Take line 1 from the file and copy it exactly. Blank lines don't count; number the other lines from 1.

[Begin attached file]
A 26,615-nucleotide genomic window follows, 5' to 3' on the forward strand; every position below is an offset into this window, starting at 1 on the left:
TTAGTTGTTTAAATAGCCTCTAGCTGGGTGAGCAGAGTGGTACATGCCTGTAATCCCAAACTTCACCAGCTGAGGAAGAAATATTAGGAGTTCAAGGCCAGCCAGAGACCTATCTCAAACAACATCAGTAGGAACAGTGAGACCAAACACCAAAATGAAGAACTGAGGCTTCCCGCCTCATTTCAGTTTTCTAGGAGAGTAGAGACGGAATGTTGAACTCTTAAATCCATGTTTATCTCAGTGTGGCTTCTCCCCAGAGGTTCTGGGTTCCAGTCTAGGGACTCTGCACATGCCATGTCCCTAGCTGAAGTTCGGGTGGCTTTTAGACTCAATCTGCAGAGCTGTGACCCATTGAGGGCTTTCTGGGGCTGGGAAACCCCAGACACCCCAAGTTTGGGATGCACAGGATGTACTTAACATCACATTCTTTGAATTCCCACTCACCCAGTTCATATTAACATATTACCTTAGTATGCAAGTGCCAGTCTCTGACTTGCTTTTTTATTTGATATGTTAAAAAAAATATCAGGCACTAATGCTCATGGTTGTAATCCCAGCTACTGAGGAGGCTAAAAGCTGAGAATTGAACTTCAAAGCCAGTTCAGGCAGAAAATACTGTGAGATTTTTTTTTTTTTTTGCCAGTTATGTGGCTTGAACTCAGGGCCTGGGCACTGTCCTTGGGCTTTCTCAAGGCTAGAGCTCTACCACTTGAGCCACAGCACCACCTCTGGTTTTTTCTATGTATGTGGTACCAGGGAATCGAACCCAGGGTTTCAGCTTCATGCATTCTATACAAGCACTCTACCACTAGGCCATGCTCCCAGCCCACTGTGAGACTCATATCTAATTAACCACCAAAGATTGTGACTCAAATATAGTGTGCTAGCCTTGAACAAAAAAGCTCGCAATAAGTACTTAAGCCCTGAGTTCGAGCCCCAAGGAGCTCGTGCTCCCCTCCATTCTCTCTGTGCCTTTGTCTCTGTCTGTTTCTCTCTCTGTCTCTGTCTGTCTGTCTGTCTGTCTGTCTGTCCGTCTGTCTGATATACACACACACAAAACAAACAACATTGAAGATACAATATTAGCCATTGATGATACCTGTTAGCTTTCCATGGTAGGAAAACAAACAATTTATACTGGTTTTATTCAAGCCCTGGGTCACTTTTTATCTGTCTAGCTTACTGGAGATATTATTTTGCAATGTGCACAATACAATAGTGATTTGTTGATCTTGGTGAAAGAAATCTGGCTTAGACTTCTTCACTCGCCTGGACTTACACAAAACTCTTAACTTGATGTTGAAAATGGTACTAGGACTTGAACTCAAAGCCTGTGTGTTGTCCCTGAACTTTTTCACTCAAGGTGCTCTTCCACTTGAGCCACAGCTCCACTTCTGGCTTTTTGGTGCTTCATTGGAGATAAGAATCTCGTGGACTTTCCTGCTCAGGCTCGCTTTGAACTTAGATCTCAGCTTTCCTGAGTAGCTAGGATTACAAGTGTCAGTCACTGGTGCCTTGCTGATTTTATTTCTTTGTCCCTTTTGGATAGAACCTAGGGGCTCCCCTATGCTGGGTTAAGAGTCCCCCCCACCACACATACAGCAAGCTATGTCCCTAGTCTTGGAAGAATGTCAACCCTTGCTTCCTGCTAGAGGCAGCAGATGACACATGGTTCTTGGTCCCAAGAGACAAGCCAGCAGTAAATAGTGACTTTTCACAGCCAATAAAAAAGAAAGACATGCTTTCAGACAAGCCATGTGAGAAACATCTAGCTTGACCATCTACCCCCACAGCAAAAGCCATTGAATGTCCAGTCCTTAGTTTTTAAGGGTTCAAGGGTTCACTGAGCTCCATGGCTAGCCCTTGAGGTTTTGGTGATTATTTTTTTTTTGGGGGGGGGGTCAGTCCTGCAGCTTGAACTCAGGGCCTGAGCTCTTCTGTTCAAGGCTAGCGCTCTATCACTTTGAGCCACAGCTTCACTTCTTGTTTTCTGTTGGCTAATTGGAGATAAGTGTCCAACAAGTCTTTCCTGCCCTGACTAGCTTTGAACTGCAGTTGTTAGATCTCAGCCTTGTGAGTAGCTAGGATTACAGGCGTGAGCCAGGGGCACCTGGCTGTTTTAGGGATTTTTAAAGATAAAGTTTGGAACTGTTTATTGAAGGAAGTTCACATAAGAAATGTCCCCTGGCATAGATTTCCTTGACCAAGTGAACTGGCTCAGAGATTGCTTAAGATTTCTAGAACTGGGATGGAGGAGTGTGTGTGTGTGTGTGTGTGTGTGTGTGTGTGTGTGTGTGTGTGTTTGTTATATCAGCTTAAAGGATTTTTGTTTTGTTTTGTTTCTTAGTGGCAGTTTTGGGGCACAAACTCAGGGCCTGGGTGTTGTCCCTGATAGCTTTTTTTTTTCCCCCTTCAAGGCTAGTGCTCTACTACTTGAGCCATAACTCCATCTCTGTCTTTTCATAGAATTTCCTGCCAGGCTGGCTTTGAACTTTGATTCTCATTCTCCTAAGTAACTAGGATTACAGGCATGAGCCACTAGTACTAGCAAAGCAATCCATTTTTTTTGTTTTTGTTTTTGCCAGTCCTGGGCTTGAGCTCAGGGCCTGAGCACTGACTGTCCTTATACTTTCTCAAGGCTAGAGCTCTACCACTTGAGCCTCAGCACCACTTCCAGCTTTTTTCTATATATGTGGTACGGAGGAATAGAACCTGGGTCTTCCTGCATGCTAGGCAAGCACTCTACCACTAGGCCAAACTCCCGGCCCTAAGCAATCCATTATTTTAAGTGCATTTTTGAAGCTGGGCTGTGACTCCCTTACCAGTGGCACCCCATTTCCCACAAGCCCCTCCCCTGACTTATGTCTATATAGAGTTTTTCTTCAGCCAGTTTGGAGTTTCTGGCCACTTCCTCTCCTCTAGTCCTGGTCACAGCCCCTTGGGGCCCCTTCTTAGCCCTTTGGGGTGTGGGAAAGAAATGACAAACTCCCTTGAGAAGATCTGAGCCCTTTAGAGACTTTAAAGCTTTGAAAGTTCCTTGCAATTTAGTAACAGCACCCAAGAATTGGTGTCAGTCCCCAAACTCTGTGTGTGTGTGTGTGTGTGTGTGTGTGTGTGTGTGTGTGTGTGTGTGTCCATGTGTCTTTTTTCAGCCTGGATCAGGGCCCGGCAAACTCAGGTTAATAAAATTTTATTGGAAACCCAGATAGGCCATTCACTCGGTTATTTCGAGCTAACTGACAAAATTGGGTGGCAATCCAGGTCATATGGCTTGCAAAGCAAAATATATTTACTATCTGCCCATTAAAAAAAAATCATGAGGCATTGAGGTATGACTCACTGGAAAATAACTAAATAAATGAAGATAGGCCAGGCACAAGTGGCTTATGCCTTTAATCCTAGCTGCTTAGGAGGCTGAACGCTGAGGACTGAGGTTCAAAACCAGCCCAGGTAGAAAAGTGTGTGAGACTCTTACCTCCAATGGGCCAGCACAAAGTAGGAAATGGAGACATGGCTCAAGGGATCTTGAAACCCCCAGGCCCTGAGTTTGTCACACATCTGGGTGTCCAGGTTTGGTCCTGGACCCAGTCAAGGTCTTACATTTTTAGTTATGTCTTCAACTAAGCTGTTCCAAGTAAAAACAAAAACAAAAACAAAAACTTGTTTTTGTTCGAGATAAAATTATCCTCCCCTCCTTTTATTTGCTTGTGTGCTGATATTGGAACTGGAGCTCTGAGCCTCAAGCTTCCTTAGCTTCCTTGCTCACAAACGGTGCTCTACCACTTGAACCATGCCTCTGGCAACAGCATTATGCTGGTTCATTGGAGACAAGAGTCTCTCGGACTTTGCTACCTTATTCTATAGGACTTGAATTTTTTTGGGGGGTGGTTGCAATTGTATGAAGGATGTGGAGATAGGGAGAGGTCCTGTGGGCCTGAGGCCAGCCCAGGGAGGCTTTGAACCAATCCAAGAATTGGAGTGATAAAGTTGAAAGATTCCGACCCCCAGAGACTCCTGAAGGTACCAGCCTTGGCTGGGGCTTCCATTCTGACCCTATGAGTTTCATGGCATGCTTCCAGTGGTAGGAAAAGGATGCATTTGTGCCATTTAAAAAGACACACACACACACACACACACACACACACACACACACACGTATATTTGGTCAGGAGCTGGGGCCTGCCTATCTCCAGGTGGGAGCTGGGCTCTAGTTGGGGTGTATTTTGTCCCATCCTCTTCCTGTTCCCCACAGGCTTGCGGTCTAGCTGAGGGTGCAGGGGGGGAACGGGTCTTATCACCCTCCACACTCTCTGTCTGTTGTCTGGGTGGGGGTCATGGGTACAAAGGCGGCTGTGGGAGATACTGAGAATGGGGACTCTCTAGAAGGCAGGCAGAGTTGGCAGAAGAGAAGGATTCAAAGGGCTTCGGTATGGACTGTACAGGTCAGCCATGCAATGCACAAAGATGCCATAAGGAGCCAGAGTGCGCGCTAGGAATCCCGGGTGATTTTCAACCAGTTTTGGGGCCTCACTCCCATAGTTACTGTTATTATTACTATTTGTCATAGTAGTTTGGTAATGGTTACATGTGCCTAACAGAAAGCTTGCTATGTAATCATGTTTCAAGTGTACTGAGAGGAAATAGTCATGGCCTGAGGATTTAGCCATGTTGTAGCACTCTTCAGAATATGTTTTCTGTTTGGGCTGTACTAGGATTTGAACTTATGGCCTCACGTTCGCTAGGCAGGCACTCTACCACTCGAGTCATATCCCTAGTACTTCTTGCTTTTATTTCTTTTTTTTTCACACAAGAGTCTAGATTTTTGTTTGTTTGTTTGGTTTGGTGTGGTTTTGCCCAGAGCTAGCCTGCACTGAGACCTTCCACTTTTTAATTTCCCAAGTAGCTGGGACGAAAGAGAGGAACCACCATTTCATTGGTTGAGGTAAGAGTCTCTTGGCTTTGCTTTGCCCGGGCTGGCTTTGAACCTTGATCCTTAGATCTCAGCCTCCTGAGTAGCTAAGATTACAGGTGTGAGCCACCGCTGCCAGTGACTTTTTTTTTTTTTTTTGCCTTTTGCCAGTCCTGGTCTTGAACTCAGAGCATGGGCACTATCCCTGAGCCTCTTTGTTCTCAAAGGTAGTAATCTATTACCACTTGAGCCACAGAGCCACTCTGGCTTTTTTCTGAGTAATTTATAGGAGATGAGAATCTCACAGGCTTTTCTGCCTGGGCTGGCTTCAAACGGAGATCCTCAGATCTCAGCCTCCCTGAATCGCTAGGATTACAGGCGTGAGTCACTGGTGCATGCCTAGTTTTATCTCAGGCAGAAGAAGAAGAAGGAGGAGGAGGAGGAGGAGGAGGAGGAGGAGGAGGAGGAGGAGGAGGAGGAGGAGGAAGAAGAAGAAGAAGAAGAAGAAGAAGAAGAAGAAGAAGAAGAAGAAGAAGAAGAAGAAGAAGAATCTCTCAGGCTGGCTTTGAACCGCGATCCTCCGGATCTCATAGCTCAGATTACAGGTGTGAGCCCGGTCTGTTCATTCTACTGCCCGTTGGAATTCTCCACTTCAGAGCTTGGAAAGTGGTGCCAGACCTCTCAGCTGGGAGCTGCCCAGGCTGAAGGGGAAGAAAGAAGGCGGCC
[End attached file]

A 26,615-nucleotide genomic window follows, 5' to 3' on the forward strand; every position below is an offset into this window, starting at 1 on the left: